Random thoughts from an eclectic mind.

Yeah, I know. My mind jumps from thought to thought lke a frog, from lilly pad to lilly pad. Forever questioning conventional thoughts, while struggling to keep the OCD balanced with the ADD. :)

So I will post a few random thoughts from time to time. But beware. I am not a "Blogger". Or a "Writer" in the least.



Just some thoughts about saw spines.

Originally written in 2014/2015

         I was making a reproduction Richardson Bros. Tenon saw some time back.  You know. The type with the saw screw going through the spine and handle that often split along the grain. But I had made a new plate for the original and noticed how difficult it was to "re tension" a saw plate and still maintain the alignment of the spine to the screw that needed to go through the wood handle and spine. It occurred to me this was, in fact, a flaw in design. A slotted back, being made to seat all the way down and slotted straight, would have been better. But they didn't have those then. The folded backs, which may lose some of their compression force over time tend to allow the plate to move up and down as well as back and forth under careless use and dropping. Or rather the back can be bumped up and down, etc.. This can and does create a moment about the axis of the screw in that Richardson saw and ultimately causes a stress crack in the wooden handle at that point. Cantilever effect on the screw and wood. Despite marketing hype, I do not see this as an advantage from the stand point of the physics involved. But rather a disadvantage, or flaw in design. Otherwise, we would never have to " re tension" a saw plate and we would not have saw plates become distorted/ ruined from too much friction and kinking. (under setting, overzealous or careless users, etc. ) Obviously a saw back that does not have the proper amount of spring force is more likely to allow this to occur. Unfortunately, folded backs have been the standard from the times of hammered backs. Mostly due to the universal fit of the backs on various thicknesses of saw plates. ( One size nearly fits all ) I have personally taken a steel  folded back off of a 0.042” thick plate and tensioned it onto a 0.015” plate. The back worked but not as well as one meant for that thin of steel. I should note one should be careful not to compare a slotted brass back to a folded Steel back. It is a bit like apples to oranges. A properly made steel folded back may or may not, be heat treated and tempered to have a better spring tension. Unfortunately, folded backs depend entirely on the spring force located at the top of the back. ( That arched part ) Mr. Diston understood the folded back, but I doubt Henry Disston had the technology to make slotted backs with a high level of accuracy on such a massive scale as well.  He did, however, also have the knowledge and understanding of the importance of the ratio between plate thickness and plate height.  Something the "Thin is in" crowd pushing the thin plate saws seem to have forgotten about. Let's not forget. Steel is sold by the pound. Thin steel is less steel and less cost to make a saw. :) But I digress.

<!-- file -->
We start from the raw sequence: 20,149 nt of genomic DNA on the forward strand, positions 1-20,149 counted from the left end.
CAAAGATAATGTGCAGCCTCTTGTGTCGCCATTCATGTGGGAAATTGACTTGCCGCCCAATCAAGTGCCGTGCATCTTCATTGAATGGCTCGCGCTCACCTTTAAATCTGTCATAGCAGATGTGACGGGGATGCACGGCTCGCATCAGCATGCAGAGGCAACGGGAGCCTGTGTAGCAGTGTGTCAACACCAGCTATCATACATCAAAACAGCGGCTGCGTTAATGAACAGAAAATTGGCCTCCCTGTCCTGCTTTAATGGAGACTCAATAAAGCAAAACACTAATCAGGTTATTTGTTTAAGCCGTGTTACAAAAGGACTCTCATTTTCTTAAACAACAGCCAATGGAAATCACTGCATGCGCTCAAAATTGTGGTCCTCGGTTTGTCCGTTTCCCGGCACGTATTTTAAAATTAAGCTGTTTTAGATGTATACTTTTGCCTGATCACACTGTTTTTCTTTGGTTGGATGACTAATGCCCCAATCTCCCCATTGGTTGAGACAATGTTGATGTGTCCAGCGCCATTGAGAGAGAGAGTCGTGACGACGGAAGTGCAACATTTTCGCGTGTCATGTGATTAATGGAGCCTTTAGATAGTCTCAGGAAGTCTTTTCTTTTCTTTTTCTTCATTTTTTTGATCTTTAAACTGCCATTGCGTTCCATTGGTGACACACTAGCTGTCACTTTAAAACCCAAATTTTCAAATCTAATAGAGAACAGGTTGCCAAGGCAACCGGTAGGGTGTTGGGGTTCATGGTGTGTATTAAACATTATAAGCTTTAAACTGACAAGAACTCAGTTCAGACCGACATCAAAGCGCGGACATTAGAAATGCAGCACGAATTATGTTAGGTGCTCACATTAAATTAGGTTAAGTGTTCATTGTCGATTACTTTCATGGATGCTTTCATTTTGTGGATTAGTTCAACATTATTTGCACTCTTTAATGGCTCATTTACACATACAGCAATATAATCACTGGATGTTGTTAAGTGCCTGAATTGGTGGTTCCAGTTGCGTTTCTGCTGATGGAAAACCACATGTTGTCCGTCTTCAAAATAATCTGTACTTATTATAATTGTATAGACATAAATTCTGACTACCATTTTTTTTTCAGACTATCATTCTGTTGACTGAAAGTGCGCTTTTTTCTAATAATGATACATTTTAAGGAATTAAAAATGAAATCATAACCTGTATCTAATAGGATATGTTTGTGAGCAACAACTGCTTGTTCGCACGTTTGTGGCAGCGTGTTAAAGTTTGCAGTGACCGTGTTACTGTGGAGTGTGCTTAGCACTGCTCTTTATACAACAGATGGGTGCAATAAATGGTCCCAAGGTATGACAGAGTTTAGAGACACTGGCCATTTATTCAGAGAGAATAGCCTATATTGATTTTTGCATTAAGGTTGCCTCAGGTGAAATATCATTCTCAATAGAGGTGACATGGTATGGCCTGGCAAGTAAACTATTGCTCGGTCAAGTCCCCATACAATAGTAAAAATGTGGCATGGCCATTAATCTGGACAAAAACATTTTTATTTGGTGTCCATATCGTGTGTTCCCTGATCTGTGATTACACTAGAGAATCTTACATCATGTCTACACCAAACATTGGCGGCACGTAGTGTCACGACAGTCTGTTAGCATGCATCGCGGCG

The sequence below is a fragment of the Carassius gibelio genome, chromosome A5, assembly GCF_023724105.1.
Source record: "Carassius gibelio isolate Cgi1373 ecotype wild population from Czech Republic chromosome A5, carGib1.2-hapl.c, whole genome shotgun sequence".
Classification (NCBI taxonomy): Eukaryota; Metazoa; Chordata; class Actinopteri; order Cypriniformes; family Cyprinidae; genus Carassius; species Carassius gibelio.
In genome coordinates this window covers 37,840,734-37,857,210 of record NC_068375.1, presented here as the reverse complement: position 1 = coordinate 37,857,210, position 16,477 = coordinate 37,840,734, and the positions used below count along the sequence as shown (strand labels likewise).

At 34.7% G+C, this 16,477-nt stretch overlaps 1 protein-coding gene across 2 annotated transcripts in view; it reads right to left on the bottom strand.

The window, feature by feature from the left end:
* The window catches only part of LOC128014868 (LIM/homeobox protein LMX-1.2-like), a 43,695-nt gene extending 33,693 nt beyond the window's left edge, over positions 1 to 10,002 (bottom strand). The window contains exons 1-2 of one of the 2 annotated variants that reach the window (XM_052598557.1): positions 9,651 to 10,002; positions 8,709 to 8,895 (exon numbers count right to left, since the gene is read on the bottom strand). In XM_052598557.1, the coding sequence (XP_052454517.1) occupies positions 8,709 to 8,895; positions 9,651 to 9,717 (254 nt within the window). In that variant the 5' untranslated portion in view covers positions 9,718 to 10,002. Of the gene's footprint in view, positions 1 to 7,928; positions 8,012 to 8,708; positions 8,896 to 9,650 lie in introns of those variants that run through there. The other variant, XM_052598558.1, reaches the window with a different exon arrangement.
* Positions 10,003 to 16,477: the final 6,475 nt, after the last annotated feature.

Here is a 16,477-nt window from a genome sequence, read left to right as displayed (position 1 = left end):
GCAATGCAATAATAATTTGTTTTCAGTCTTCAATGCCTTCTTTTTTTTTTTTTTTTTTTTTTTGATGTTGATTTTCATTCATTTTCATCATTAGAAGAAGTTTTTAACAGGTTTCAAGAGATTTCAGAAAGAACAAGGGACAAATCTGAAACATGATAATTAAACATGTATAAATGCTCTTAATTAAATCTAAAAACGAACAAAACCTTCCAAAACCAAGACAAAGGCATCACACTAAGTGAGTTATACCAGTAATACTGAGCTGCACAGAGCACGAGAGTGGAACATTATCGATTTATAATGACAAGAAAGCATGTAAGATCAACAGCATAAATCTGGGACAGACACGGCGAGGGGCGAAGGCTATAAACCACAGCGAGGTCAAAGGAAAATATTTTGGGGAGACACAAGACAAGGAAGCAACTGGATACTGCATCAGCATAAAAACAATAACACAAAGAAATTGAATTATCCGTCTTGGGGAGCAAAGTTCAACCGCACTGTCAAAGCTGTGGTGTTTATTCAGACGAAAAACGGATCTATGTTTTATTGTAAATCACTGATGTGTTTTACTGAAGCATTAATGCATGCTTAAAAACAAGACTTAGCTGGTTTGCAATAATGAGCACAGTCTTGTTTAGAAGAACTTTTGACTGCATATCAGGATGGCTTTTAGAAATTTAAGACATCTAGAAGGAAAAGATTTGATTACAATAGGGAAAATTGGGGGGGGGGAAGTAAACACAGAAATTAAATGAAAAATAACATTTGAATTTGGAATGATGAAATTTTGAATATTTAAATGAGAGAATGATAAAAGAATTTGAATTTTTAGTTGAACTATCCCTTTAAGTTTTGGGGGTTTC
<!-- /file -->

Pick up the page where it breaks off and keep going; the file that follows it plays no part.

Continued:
Unlike others, however, I am NOT saying one type of back is superior to the other. But rather to point out there are pros and cons to all types of saw backs. Folded, slotted, laminated, or molded.
        Since saw backs, folded, slotted, or laminated do very little to anything at all  for the strength of the saw plate vertically, this leaves the back/ spine of the saw to do nothing more than maintain the saw plate straight, horizontally. (To "tension" the plate). As eluded to earlier, the strength of the saw plate vertically is primarily derived from the thickness of the plate and handle.

       In reality, the point of contact of a folded back is a small line running along the horizontal axis of the plate. Perhaps 1/16th" or less. Dependent on the maker. Not all folded backs were/ are made equal with the same exact shape or thickness of steel. So they function more like a two sided clip board clip than anything else. If you place a wrinkled piece of paper in a clip board it still has wrinkles in it unless you remove them by pushing the wrinkles out and allowing the compression of the clip on the clip board to then hold the paper flat. Those wrinkles radiate outward, like frozen ripples in a pond from a rock, to the rest of the paper/ plate. (Tin can effect ) So we play with the folded back tapping it front  then back alternatively to "push" out the wrinkles ( equalizing the external forces applied by the compression of the back ), leaving the paper clip ( folded back) to keep it straight at that point.  Like those clip board clips fastened together or a spring clothes pin.
       A slotted back, on the other hand, has more contact with the plate, up to 3/8", at least  on my saws. It affects the alignment if not slotted correctly, but does not play a significant role in vertical stability. Only alignment. Unfortunately everything on a slotted back saw has to line up near perfectly or the plate will have that tale tell curve in it. Assuming the handle was slotted straight in the first place. This is, in part, due to the increased point of contact between the plate and spine. A down side to slotted backs. They do not, however, create a tin can effect from unequal lateral forces being applied to the plate unless you hammer them or compress them unevenly. Also, slotted backs do not have the universal fit of a folded back and require being slotted for a particular thickness plate. Another reason folded backs are more economical. Not to mention brass is more expensive than steel. So no clip board affect. Slotted backs are required to be glued, compressed, or pinned to remain in place and prevent the plate from distorting under the force of use etc..